Nothing much was said about reforms of the pricing system at the congress. But economist Abel Aganbegian, who is a Gorbachev advisor, told journalists that he advocated the elimination of government subsidies across the board -- except in certain welfare areas such as child support, assistance to the elderly and medical services. But, Aganbegian said, such changes shouldn't be expected in the near future.

Only in agriculture are the Soviets likely to make modest reforms of the price system anytime soon. The new leadership intends to allow the peasants to sell most of their grain and produce at whatever prices they can obtain, except for a small amount to be sold at fixed prices to the state.

Senior officials admit that the reform timetable is slow. They say privately that the next five years will see only gradual changes and experimentation in preparation for Gorbachev's "radical" steps. They argue that more time is needed to prepare the way for introduction of these reforms, including efforts by the party to update its ideological and political image.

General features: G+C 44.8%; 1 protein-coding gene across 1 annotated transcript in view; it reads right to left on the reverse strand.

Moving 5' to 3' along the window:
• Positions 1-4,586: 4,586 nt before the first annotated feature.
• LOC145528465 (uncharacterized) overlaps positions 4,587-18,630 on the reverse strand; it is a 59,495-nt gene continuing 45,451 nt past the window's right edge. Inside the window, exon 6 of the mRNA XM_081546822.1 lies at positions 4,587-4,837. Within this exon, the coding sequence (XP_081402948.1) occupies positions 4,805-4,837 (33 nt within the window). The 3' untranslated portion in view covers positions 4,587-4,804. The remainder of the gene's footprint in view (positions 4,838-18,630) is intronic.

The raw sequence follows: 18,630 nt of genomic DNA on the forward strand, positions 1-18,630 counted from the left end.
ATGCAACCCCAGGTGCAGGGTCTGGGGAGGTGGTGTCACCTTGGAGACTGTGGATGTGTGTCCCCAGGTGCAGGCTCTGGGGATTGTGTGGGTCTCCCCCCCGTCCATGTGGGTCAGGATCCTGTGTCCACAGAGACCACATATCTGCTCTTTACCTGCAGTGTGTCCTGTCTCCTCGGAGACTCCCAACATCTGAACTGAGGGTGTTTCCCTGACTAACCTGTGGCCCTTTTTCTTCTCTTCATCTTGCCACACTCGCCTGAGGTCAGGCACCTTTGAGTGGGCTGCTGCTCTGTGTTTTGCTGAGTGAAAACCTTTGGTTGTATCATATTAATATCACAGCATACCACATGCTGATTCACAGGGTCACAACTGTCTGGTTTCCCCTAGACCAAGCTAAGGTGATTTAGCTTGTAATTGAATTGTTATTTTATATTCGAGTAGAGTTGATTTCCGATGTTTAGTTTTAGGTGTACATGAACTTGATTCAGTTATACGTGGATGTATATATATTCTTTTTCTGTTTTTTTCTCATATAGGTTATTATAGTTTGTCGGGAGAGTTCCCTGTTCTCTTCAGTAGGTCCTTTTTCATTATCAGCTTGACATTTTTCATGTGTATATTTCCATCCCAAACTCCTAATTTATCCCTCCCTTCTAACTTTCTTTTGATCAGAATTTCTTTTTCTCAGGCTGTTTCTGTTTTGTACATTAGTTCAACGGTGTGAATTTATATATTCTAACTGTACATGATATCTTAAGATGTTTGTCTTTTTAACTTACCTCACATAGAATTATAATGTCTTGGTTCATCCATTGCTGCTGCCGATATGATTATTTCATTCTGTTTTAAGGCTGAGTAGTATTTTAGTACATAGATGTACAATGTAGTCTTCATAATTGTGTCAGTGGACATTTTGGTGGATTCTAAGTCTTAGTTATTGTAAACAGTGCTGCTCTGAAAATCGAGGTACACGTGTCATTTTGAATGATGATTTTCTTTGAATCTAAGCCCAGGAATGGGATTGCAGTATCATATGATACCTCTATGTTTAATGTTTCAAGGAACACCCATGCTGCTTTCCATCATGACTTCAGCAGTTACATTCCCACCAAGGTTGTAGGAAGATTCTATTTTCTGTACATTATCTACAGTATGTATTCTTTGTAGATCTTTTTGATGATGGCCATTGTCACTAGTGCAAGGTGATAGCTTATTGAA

To use Gorbachev's own words, the party has to "blend the grandeur of our aims with our real capabilities." The implication here is that the previous plans were based on misreadings of Soviet capabilities. So far, the net result of this "blending" has been a scaling down of the Kremlin's messianic ambitions, a retreat from the Bolshevik utopianism, a more realistic assessment of international relations, and an important adjustment of the dogma.

Nothing better illuminates the scope of the Kremlin's ideological ferment than Gorbachev's revised party program.